Simply put, the church members had the right to be where they were. Westboro alerted local authorities to its funeral protest and fully complied with police guidance on where the picketing could be staged. The picketing was conducted under police supervision some 1,000 feet from the church, out of the sight of those at the church. The protest was not unruly; there was no shouting, profanity, or violence.
The record confirms that any distress occasioned by Westboro’s picketing turned on the content and viewpoint of the message conveyed, rather than any interference with the funeral itself. A group of parishioners standing at the very spot where Westboro stood, holding signs that said “God Bless America” and “God Loves You,” would not have been subjected to liability. It was what Westboro said that exposed it to tort damages. (Op. at 11-12)
And after setting up that “viewpoint discrimination ball,” the court tees it off hard here:
Given that Westboro’s speech was at a public place on a matter of public concern, that speech is entitled to “special protection” under the First Amendment. Such speech cannot be restricted simply because it is upsetting or arouses contempt. “If there is a bedrock principle underly- ing the First Amendment, it is that the government may not prohibit the expression of an idea simply because society finds the idea itself offensive or disagreeable.” Texas v. Johnson, 491 U. S. 397, 414 (1989). Indeed, “the point of all speech protection . . . is to shield just those choices of content that in someone’s eyes are misguided, or even hurtful.” Hurley v. Irish-American Gay, Lesbian and Bisexual Group of Boston, Inc., 515 U. S. 557, 574 (1995).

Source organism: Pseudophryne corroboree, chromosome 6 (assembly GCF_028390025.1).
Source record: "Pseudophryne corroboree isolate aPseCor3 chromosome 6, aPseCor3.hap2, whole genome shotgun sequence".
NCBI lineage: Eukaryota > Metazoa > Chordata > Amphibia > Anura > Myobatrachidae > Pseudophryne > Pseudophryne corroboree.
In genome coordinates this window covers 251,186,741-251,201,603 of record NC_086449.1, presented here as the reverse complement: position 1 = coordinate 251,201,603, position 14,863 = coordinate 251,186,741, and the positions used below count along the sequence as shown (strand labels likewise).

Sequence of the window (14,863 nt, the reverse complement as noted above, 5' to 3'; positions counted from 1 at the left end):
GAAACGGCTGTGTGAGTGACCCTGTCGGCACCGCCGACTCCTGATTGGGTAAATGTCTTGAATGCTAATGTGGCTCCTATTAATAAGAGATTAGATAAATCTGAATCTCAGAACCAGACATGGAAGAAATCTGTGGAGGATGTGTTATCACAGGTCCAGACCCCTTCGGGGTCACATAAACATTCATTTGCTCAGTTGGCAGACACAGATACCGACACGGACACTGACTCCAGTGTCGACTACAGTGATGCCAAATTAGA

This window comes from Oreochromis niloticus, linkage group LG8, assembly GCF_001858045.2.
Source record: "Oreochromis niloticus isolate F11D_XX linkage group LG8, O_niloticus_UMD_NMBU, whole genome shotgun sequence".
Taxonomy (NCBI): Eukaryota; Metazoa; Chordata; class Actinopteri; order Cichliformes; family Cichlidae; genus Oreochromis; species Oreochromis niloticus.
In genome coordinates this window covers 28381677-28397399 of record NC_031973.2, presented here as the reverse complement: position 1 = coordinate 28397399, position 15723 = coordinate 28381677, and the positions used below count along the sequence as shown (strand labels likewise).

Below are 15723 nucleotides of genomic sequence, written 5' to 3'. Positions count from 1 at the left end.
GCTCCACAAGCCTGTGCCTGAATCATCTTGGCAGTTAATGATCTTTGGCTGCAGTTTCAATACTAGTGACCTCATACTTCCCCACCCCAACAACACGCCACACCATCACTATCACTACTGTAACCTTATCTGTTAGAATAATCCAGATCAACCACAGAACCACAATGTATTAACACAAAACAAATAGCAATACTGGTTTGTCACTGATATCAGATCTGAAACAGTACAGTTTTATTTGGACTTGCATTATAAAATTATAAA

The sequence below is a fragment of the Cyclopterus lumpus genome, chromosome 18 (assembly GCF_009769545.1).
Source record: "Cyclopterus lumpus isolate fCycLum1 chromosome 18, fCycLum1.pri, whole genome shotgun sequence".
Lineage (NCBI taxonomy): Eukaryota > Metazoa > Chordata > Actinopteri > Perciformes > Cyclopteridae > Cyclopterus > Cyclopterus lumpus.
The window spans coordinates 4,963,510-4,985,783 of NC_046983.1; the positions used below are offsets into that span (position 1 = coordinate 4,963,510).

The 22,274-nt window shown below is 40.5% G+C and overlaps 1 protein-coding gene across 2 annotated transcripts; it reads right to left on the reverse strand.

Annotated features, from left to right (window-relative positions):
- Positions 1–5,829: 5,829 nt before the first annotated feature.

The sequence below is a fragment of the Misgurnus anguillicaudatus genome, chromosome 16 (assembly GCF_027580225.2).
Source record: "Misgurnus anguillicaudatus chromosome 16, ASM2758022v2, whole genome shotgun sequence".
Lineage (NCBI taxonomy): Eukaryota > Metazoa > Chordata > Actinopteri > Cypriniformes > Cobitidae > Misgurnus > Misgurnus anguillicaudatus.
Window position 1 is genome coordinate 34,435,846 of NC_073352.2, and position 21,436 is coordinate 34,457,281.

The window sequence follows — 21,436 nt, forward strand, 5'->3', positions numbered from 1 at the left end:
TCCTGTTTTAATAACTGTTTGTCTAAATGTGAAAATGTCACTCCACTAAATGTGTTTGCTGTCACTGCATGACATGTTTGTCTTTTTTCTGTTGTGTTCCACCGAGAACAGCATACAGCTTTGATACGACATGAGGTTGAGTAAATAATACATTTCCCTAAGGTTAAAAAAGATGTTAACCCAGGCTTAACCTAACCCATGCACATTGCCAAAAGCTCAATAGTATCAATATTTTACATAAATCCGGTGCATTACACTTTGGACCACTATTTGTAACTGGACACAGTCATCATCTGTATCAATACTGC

The jury here was instructed that it could hold Westboro liable for intentional infliction of emotional distress based on a finding that Westboro’s picketing was “outrageous.” “Outrageousness,” however, is a highly malleable standard with “an inherent subjectiveness about it which would allow a jury to impose liability on the basis of the jurors’ tastes or views, or perhaps on the basis of their dislike of a particular expression.” Hustler, 485 U. S., at 55 (internal quotation marks omitted). In a case such as this, a jury is “unlikely to be neutral with respect to the content of [the] speech,” posing “a real danger of becoming an instrument for the suppression of . . . ‘vehement, caustic, and some- times unpleasan[t]’ ” expression. Bose Corp., 466 U. S., at 510 (quoting New York Times, 376 U. S., at 270). Such a risk is unacceptable; “in public debate [we] must tolerate insulting, and even outrageous, speech in order to provide adequate ‘breathing space’ to the freedoms protected by the First Amendment.” Boos v. Barry, 485 U. S. 312, 322 (1988) (some internal quotation marks omitted). What Westboro said, in the whole context of how and where it chose to say it, is entitled to “special protection” under the First Amendment, and that protection cannot be overcome by a jury finding that the picketing was outrageous.
For all these reasons, the jury verdict imposing tort liability on Westboro for intentional infliction of emotional distress must be set aside. (Op. at 12-13)
This is a hell of a victory for free speech. We live in a political environment where the Right wing wants to limit all speech that criticizes the war and the Left wants to limit all speech that hurts anyone’s feelings. With that backdrop, this decision will make very few people happy. Veterans and Republicans will go all Walter Sobchak about Vietnam and 9/11. The PC crowd and the Democrats will whine into their tofu and lentils as they piss and moan that the First Amendment should not protect speech that makes someone feel bad. Most average Americans will say, “that just doesn’t seem right.”
But then, there will be a few of us who recognize that without free speech, we are not America. A few of us realize that freedom means having to tolerate opinions that you despise. I hope that a few of my readers are among that group, and that you go out and evangelize the good word that came down today, and you realize that Westboro Baptist Church and its merry band of asshats just did more for the cause of freedom than every man and woman who died in any American military adventure since 1953.
For that reason, the Westboro Baptist Church is the first entity to receive both the First Amendment Bad Ass award and the Asshat award in a single blog post. May their members choke to death on both.